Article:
Operators are reminded that the first tranche of amendments to WA’s retirement village laws commenced on 1 April 2014 with further amendments expected to commence later in 2014 when a further code will be developed.

Currently an interim code of practice has been promulgated that will expire on 31 September 2014.  The interim code picks up a number of recommendations and changes outlined in the Retirement Villages Amendment Act 2012.

What do you need to know now

Pre-contractual disclosures and cooling off

Retirement village operators must now give the information statement and other pre-contractual disclosures to a prospective resident at least ten business days (previously five business days) prior to the person entering into a residence contract.  Operators can no longer pass on to a resident its costs for the provision of the information statement and other pre-contractual disclosures.

A prospective resident may rescind a residence contract within seven business days (previously five business days) of the date of the residence contract.  If the required information statement and other pre-contractual disclosures are not given, the prospective resident can rescind the residence contract within 17 business days (previously ten business days) after the date the disclosure was given.

Premiums

Where a resident has paid a premium to an operator, those moneys (held in trust) can be released to the operator once a resident is entitled to occupy the residential unit and the cooling off period has expired, notwithstanding that the resident may not yet occupy the unit.  Previously premium moneys held in trust could only be released to an operator once the resident enters into occupation of the residential unit.  The amendment addresses a situation where a contract has been entered into and the resident does not immediately enter into occupation of the resident unit.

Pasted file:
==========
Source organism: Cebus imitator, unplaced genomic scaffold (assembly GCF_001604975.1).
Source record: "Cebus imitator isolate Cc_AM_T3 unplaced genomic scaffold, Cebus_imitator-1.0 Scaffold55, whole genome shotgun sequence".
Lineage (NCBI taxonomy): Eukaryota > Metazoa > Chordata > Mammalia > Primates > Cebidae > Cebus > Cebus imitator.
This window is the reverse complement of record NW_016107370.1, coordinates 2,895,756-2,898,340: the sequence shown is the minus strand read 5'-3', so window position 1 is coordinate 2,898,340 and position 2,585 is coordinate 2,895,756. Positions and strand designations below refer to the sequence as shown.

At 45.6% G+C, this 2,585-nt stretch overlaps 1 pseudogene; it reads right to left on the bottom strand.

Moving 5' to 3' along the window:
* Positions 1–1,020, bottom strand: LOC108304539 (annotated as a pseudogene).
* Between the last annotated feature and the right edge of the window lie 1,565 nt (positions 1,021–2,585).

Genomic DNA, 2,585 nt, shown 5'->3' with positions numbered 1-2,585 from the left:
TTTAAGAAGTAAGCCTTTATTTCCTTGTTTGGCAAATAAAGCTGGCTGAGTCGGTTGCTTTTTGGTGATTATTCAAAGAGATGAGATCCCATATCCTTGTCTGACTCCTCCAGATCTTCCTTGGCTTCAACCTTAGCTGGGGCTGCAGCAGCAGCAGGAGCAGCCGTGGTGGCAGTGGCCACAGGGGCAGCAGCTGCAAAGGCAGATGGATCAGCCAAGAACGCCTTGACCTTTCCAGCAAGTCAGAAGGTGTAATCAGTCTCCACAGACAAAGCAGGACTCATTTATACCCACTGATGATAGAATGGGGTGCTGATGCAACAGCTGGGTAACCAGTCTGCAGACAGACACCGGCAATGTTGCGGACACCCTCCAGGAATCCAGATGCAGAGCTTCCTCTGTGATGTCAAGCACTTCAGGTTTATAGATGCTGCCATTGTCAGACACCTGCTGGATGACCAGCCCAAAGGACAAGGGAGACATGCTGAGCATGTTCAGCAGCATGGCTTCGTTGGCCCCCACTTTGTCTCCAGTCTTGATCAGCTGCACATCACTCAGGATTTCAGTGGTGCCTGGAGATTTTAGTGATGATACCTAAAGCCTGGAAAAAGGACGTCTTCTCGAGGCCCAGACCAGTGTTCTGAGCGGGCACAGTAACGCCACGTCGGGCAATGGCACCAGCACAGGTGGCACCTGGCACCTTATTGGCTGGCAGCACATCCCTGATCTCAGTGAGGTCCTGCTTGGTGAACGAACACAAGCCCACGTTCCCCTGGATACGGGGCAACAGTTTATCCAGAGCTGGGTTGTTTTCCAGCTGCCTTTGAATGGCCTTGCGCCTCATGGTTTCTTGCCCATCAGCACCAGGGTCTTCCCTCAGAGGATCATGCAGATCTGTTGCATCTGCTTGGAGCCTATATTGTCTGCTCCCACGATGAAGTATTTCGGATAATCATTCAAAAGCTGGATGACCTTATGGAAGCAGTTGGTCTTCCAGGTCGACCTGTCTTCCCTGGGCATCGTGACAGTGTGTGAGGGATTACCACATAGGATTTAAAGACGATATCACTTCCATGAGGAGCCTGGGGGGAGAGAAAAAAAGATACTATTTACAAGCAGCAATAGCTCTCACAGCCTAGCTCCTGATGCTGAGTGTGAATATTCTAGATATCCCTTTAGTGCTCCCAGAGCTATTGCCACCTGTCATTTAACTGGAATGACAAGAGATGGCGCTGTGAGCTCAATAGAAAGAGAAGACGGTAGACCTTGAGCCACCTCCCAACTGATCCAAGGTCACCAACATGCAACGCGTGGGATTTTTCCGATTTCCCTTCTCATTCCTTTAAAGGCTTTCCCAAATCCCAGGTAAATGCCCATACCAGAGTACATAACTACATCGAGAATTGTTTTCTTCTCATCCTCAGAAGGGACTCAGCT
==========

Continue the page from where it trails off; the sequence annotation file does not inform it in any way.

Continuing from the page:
Recurrent charges after permanently vacating

A former resident’s liability to pay recurrent charges to an operator after the resident vacates a residential unit is now time capped to:

  1. For residence contracts entered into pre 1 April 2014 and where the resident is deceased prior to 1 April 2014, six months after the later of the date the operator is given evidence of the resident’s death or 1 April 2014  
  2. For residence contracts entered into pre 1 April 2014 and where the resident leaves the residential unit on or after 1 April 2014, six months after the later of the resident permanently vacating a residential unit or the operator is given evidence of the resident’s death  
  3. For residence contracts entered into on or after 1 April 2014, three months after the later of the resident permanently vacating a residential unit or the operator is given evidence of the resident’s death.

A resident permanently vacates a residential unit when:

  1. The goods and belongings of the former resident have been removed from the residential unit  
  2. The former resident ceases to reside in the residential unit